Judith Sheindlin has concluded a 25-year daytime run as "Judge Judy," but her fiery opinions aren't going anywhere.
Sheindlin, 78, who has no plans to retire and a new show coming up, spoke to The Hollywood Reporter about the current cultural climate in which past comments have come back to haunt celebrities and damage their careers.
"If you’re a bad person, if you’ve done something wrong, you’ve got to be prepared to pay the piper," she said. "And there are people who have done just that. They’ve paid the price with their good name, their footprint. That’s a good thing.
"But to have a fear of speaking your opinion, for fear of being put on somebody’s list and canceled? It’s a frightening place for America to be. And you’re right. I’m not a big fan of the PC police. Is it PC to say to people who are 19 or 23 years old, have no job, no prospects and six children, 'Find something else to do with that organ?' No. But where I come from, I’ve seen the ravages of that kind of neglect."
While the current season of "Judge Judy" wraps up her 25-year run on CBS as a hard-nosed judge on a show that has been a staple of daytime television, she now is filming "Judy Justice" for Amazon's IMDB TV. (According to Forbes, Sheindlin earned $47 million a year since 2012 from CBS for "Judge Judy," making her one of television’s highest-paid hosts.)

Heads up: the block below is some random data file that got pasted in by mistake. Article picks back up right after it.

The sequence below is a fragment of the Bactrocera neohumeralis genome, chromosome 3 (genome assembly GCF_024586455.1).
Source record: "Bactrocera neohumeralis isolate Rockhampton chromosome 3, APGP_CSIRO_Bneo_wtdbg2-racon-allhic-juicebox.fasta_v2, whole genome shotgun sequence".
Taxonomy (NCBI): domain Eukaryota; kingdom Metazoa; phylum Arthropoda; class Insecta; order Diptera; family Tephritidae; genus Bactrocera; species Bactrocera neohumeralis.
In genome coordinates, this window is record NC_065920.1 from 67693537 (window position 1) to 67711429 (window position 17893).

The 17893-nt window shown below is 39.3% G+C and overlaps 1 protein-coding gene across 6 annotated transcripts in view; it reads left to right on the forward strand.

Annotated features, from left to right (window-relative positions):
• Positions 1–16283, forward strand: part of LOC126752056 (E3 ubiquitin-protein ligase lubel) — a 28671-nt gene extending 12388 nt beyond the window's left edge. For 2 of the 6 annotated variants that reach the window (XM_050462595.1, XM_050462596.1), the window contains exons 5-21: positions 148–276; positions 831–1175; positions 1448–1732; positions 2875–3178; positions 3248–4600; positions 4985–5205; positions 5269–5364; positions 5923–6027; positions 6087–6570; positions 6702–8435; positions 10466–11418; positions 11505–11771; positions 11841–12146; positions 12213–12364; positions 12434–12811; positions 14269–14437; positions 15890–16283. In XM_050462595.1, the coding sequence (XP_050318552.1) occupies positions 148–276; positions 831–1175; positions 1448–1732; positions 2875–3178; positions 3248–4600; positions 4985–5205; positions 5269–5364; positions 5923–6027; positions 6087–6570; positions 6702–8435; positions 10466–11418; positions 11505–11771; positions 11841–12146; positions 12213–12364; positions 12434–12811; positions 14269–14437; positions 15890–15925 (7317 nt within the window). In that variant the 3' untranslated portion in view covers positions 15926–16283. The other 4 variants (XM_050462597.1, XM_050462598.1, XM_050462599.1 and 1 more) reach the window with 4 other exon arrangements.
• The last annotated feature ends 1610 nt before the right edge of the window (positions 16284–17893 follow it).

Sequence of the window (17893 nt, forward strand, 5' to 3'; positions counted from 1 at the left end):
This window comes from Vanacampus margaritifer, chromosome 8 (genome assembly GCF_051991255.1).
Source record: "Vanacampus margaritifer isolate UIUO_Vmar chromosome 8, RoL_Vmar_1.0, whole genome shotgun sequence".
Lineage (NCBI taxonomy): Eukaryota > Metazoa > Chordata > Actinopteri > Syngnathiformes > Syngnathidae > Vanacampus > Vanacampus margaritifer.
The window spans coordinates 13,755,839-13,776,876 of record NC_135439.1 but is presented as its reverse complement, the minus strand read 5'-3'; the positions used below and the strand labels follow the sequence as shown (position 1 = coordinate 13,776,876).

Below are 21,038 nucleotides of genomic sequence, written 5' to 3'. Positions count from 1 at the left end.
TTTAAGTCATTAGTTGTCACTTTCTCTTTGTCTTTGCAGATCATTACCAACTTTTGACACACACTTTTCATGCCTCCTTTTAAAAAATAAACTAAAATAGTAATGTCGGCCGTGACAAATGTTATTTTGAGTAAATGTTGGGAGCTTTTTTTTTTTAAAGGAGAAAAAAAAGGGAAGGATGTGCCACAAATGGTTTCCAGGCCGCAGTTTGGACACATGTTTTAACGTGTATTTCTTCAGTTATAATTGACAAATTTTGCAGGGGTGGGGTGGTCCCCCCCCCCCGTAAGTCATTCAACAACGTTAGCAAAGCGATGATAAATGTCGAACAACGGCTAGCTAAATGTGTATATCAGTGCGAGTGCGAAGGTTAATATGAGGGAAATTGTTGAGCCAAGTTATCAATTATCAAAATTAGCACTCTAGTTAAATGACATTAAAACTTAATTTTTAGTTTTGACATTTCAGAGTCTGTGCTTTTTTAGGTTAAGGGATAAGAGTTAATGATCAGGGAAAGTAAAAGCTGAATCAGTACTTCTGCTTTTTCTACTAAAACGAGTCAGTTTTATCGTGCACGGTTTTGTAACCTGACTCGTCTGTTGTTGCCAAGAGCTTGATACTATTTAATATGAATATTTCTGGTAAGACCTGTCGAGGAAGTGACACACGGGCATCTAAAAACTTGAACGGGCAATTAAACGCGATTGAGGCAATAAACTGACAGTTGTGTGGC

"I’m not tired. I don’t play golf or tennis. I have no desire to learn how to play mahjong, chess or checkers," she said about any retirement plans. "I know what I like to do. Why, at my stage in life, would I try to find something else when I already know what I like? And this isn’t a 9-to-5 job. I’ve still got the time to see the children I love, the grandchildren who are growing up very fast and the cute mate who I still get a kick out of."
The polarizing political climate that has fueled a seemingly endless culture clash has not changed the way she sees the world.
"This country goes to the left and to the right but eventually comes back to the center," she said. "You just have to hope that you can withstand those swings, that you can get back to a reasonable place where everybody has the opportunity to realize the American dream like me."
In her typical pragmatic style, the final episode of her long-running show was just another day at work.
"I didn’t feel all that emotional," she said. "I wasn’t teary. I felt gratified that I had completed that part of my journey and done it respectably. It was just the end of the day, the end of the job."
One thing that did change about Sheindlin in her last few years was her hairstyle, which even had her longtime bailiff, Petri Hawkins Byrd, weighing in.
"It’s sort of funny," she said. "How could she change her hair? It’s an iconic hairdo.' No, it’s not. It’s a lot of goop and teasing and product and fussing around by somebody else. This is so much easier. And as each hour in every day we have becomes more precious, the less you want to spend time patshkeing over the way you look. Do you know how to spell 'patshkeing'? You’ll have to look it up. It’s a Yiddish term. It means messing around."